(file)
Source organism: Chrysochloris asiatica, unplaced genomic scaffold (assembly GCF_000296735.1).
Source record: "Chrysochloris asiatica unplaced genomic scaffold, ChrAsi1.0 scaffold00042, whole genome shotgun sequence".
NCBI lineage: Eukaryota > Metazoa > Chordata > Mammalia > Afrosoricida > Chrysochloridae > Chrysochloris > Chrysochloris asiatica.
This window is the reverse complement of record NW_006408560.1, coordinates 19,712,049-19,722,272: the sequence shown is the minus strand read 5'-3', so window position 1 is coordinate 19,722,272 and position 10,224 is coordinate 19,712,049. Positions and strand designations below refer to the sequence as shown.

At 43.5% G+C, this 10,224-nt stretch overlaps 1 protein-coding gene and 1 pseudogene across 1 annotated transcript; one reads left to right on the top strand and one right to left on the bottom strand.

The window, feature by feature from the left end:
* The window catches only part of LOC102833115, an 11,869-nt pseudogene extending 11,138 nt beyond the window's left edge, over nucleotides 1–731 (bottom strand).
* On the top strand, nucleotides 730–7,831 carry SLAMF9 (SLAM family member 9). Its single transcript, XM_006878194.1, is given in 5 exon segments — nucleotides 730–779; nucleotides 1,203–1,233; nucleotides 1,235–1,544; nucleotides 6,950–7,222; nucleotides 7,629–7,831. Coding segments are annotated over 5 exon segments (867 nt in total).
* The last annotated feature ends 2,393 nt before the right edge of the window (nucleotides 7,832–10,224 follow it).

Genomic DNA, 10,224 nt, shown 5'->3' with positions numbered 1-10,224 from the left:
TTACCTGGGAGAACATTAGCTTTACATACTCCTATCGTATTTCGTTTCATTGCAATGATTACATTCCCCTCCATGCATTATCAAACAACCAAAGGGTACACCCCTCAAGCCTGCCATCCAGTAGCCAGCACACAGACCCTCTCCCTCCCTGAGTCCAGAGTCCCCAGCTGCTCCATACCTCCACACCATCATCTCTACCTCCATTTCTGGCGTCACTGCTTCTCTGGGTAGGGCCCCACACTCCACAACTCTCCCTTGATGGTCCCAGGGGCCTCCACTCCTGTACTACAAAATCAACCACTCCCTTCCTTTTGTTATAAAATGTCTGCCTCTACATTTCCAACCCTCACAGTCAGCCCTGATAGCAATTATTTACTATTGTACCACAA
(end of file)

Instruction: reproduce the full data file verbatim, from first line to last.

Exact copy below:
Source organism: Chrysochloris asiatica, unplaced genomic scaffold (assembly GCF_000296735.1).
Source record: "Chrysochloris asiatica unplaced genomic scaffold, ChrAsi1.0 scaffold00042, whole genome shotgun sequence".
NCBI lineage: Eukaryota > Metazoa > Chordata > Mammalia > Afrosoricida > Chrysochloridae > Chrysochloris > Chrysochloris asiatica.
This window is the reverse complement of record NW_006408560.1, coordinates 19,712,049-19,722,272: the sequence shown is the minus strand read 5'-3', so window position 1 is coordinate 19,722,272 and position 10,224 is coordinate 19,712,049. Positions and strand designations below refer to the sequence as shown.

At 43.5% G+C, this 10,224-nt stretch overlaps 1 protein-coding gene and 1 pseudogene across 1 annotated transcript; one reads left to right on the top strand and one right to left on the bottom strand.

The window, feature by feature from the left end:
* The window catches only part of LOC102833115, an 11,869-nt pseudogene extending 11,138 nt beyond the window's left edge, over nucleotides 1–731 (bottom strand).
* On the top strand, nucleotides 730–7,831 carry SLAMF9 (SLAM family member 9). Its single transcript, XM_006878194.1, is given in 5 exon segments — nucleotides 730–779; nucleotides 1,203–1,233; nucleotides 1,235–1,544; nucleotides 6,950–7,222; nucleotides 7,629–7,831. Coding segments are annotated over 5 exon segments (867 nt in total).
* The last annotated feature ends 2,393 nt before the right edge of the window (nucleotides 7,832–10,224 follow it).

Genomic DNA, 10,224 nt, shown 5'->3' with positions numbered 1-10,224 from the left:
TTACCTGGGAGAACATTAGCTTTACATACTCCTATCGTATTTCGTTTCATTGCAATGATTACATTCCCCTCCATGCATTATCAAACAACCAAAGGGTACACCCCTCAAGCCTGCCATCCAGTAGCCAGCACACAGACCCTCTCCCTCCCTGAGTCCAGAGTCCCCAGCTGCTCCATACCTCCACACCATCATCTCTACCTCCATTTCTGGCGTCACTGCTTCTCTGGGTAGGGCCCCACACTCCACAACTCTCCCTTGATGGTCCCAGGGGCCTCCACTCCTGTACTACAAAATCAACCACTCCCTTCCTTTTGTTATAAAATGTCTGCCTCTACATTTCCAACCCTCACAGTCAGCCCTGATAGCAATTATTTACTATTGTACCACAA